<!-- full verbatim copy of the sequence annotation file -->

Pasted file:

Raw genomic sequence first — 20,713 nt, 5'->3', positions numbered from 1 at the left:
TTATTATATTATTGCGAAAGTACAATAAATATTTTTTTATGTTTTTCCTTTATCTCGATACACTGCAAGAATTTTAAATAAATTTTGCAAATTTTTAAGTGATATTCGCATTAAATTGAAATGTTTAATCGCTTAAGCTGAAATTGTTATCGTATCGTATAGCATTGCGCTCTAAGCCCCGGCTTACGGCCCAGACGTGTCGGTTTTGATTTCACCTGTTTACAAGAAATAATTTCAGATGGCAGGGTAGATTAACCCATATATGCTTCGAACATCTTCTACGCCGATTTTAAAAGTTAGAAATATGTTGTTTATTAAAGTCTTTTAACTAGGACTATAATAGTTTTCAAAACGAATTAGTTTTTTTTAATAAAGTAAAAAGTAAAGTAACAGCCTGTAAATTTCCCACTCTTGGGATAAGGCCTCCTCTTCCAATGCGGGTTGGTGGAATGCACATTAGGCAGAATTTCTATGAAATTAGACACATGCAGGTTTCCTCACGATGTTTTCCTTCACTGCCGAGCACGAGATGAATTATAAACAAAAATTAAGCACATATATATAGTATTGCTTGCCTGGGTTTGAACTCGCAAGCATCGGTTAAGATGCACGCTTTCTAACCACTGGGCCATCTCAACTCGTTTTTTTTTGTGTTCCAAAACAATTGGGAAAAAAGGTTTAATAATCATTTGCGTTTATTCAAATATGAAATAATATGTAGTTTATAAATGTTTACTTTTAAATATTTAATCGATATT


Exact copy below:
Raw genomic sequence first — 20,713 nt, 5'->3', positions numbered from 1 at the left:
TTATTATATTATTGCGAAAGTACAATAAATATTTTTTTATGTTTTTCCTTTATCTCGATACACTGCAAGAATTTTAAATAAATTTTGCAAATTTTTAAGTGATATTCGCATTAAATTGAAATGTTTAATCGCTTAAGCTGAAATTGTTATCGTATCGTATAGCATTGCGCTCTAAGCCCCGGCTTACGGCCCAGACGTGTCGGTTTTGATTTCACCTGTTTACAAGAAATAATTTCAGATGGCAGGGTAGATTAACCCATATATGCTTCGAACATCTTCTACGCCGATTTTAAAAGTTAGAAATATGTTGTTTATTAAAGTCTTTTAACTAGGACTATAATAGTTTTCAAAACGAATTAGTTTTTTTTAATAAAGTAAAAAGTAAAGTAACAGCCTGTAAATTTCCCACTCTTGGGATAAGGCCTCCTCTTCCAATGCGGGTTGGTGGAATGCACATTAGGCAGAATTTCTATGAAATTAGACACATGCAGGTTTCCTCACGATGTTTTCCTTCACTGCCGAGCACGAGATGAATTATAAACAAAAATTAAGCACATATATATAGTATTGCTTGCCTGGGTTTGAACTCGCAAGCATCGGTTAAGATGCACGCTTTCTAACCACTGGGCCATCTCAACTCGTTTTTTTTTGTGTTCCAAAACAATTGGGAAAAAAGGTTTAATAATCATTTGCGTTTATTCAAATATGAAATAATATGTAGTTTATAAATGTTTACTTTTAAATATTTAATCGATATT